Tuesday, 6 August 2013

Different Interpretations of 'Porphyria's Lover': Introduction

Fay Davies introduces a series of articles responding to Robert Browning's poem 'Porphyria's Lover'. This series of articles was originally published in the 'Fight Club' issue of Portsmouth Point magazine in July 2013.

When we think of the term ‘fight’, poetry interpretation might not immediately spring to mind. But I would like to propose that ‘Fight Club’ is not such a far cry from ‘Poetry Club’. An interpretation (or reading) of a text is, in some ways, an argument. You are telling people what you believe this text to mean. You are bringing your own philosophical, ideological, political and personal stance to the text; a stance that is to some extent unique. You are pitting yourself against other interpretations of this text, which may indeed contradict your own. In his 1976 article ‘Interpreting the Variorum’ the literary theorist Stanley Fish claims that we interpret texts as part of ‘interpretive communities’. This gives us a particular way of reading the text; a particular set of cultural assumptions. So, a group of different readings of a poem is really a clash between different ways of thinking.
These readings of ‘Porphyria’s Lover’ do indeed encompass different ways of thinking. Poetry is rooted firmly in historical context in Tom’s Historicist piece, but it has less prominence in Ben’s Aestheticist reading where he explores the conflicting images of the text. Josh brings a Feminist slant in his examination of power relations; such concerns are absent in Gregory’s Structuralist reading, in which he identifies allusions to other texts, genres and ideas. He argues that such allusions create expectations on the part of the reader, which Browning goes on to subvert. Note how Josh and Tom offer differing interpretations of the final line. Both attribute great importance to these last words, but their reasons are distinct.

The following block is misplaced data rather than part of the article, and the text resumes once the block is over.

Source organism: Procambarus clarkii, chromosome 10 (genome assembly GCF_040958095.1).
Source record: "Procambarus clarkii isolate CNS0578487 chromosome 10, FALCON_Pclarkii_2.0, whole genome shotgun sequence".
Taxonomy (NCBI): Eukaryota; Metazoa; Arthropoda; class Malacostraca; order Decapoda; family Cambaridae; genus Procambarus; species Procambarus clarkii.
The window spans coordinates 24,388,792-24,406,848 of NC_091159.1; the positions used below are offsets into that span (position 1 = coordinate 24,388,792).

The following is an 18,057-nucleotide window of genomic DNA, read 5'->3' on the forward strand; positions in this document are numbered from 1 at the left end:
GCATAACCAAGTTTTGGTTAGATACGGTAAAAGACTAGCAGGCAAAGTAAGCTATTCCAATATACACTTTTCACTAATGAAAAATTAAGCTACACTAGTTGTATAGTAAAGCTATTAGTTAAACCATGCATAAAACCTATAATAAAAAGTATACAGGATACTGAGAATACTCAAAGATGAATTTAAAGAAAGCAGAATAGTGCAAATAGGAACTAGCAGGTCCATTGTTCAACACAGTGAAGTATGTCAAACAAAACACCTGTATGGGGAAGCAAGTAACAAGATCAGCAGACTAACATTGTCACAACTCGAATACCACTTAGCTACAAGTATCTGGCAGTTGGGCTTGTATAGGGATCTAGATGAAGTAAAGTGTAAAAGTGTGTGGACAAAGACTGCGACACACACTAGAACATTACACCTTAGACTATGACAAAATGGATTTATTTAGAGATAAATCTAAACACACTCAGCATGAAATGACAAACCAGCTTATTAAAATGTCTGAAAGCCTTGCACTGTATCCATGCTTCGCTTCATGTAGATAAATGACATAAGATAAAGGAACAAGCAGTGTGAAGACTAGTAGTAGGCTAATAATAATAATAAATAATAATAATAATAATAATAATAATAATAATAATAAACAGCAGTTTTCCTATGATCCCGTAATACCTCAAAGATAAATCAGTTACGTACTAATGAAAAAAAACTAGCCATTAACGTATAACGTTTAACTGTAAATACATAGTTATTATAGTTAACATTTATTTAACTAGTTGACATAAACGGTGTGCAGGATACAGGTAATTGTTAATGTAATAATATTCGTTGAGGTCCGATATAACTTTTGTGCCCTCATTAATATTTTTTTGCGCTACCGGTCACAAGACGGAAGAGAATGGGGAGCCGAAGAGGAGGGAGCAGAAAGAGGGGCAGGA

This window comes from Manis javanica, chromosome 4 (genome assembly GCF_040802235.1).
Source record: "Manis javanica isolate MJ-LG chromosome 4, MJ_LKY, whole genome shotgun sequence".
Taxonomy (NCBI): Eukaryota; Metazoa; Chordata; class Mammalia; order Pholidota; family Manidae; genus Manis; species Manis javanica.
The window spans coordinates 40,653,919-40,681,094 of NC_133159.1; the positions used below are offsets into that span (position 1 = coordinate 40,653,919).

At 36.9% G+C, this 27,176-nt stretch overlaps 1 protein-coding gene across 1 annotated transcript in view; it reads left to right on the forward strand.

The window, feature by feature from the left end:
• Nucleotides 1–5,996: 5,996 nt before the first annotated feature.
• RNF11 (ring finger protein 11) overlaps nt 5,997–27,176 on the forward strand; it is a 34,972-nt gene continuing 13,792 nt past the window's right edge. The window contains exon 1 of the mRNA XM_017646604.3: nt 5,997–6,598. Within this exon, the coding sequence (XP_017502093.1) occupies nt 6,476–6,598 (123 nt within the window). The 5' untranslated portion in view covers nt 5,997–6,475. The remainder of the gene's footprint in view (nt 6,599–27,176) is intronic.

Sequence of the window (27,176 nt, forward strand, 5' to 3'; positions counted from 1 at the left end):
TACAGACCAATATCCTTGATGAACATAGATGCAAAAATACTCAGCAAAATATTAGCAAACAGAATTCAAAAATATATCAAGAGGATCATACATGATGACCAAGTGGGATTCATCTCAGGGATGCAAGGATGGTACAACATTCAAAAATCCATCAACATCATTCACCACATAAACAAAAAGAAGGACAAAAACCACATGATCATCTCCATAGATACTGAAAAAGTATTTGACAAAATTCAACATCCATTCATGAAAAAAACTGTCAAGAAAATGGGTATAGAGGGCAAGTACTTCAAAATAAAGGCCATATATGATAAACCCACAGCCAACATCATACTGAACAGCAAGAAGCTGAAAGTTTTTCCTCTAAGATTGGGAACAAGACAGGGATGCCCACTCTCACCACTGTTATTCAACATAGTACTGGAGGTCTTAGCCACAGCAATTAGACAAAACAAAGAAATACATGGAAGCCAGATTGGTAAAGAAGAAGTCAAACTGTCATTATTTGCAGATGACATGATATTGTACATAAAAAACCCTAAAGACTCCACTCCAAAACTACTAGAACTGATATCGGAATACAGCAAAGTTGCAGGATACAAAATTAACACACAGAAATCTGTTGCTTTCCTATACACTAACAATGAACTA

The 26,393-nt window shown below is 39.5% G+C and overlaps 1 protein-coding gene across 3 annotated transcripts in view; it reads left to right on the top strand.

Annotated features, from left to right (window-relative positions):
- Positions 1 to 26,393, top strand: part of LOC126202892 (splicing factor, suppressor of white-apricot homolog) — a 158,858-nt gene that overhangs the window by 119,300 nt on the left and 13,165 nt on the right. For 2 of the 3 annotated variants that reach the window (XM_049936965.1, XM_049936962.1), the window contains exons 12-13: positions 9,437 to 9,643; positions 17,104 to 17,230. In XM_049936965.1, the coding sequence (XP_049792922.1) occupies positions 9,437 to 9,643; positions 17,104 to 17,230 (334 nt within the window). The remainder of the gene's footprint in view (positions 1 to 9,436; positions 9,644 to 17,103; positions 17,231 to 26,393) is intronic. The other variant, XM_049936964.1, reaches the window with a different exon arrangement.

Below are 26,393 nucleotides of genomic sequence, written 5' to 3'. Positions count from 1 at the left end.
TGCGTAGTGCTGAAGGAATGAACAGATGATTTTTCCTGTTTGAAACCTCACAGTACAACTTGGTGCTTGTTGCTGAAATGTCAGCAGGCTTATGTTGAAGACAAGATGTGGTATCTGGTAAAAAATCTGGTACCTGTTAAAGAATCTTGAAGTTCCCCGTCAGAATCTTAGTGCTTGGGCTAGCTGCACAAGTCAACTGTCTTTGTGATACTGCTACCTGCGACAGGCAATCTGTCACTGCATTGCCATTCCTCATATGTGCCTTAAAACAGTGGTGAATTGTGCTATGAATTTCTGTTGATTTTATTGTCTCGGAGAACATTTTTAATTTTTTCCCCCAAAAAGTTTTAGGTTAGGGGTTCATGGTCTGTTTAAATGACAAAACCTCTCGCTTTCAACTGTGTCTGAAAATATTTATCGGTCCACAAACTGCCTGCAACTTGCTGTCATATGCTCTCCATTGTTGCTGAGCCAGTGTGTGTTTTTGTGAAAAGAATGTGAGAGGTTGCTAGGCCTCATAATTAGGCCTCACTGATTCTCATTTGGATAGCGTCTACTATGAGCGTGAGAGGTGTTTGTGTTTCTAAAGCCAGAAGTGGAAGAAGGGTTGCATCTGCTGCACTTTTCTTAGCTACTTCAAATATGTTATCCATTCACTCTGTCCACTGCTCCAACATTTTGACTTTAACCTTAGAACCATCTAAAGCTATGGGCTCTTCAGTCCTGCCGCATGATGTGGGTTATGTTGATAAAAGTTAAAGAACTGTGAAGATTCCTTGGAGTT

Of course, meaning and significance is a vague area. Different interpretations will often overlap, drawing on similar ideas to shape meaning. But even when they collide head-on, both are correct. So perhaps the true difference between this exercise and the typical fight is that, in this case, there can be no winner.    

(see poem below):

THE rain set early in to-night,
    The sullen wind was soon awake,
It tore the elm-tops down for spite,
    And did its worst to vex the lake:
    I listen'd with heart fit to break.
When glided in Porphyria; straight
    She shut the cold out and the storm,
And kneel'd and made the cheerless grate
    Blaze up, and all the cottage warm;
    Which done, she rose, and from her form
Withdrew the dripping cloak and shawl,
    And laid her soil'd gloves by, untied
Her hat and let the damp hair fall,
    And, last, she sat down by my side
    And call'd me. When no voice replied,
She put my arm about her waist,
    And made her smooth white shoulder bare,
And all her yellow hair displaced,
    And, stooping, made my cheek lie there,
    And spread, o'er all, her yellow hair,
Murmuring how she loved me—she
    Too weak, for all her heart's endeavour,
To set its struggling passion free
    From pride, and vainer ties dissever,
    And give herself to me for ever.
But passion sometimes would prevail,
    Nor could to-night's gay feast restrain
A sudden thought of one so pale
    For love of her, and all in vain:
    So, she was come through wind and rain.
Be sure I look'd up at her eyes
    Happy and proud; at last I knew
Porphyria worshipp'd me; surprise
    Made my heart swell, and still it grew
    While I debated what to do.
That moment she was mine, mine, fair,
    Perfectly pure and good: I found
A thing to do, and all her hair
    In one long yellow string I wound
    Three times her little throat around,
And strangled her. No pain felt she;
    I am quite sure she felt no pain.
As a shut bud that holds a bee,
    I warily oped her lids: again
    Laugh'd the blue eyes without a stain.
And I untighten'd next the tress
    About her neck; her cheek once more
Blush'd bright beneath my burning kiss:
    I propp'd her head up as before,
    Only, this time my shoulder bore
Her head, which droops upon it still:
    The smiling rosy little head,
So glad it has its utmost will,
    That all it scorn'd at once is fled,
    And I, its love, am gain'd instead!
Porphyria's love: she guess'd not how
    Her darling one wish would be heard.
And thus we sit together now,
    And all night long we have not stirr'd,
    And yet God has not said a word!

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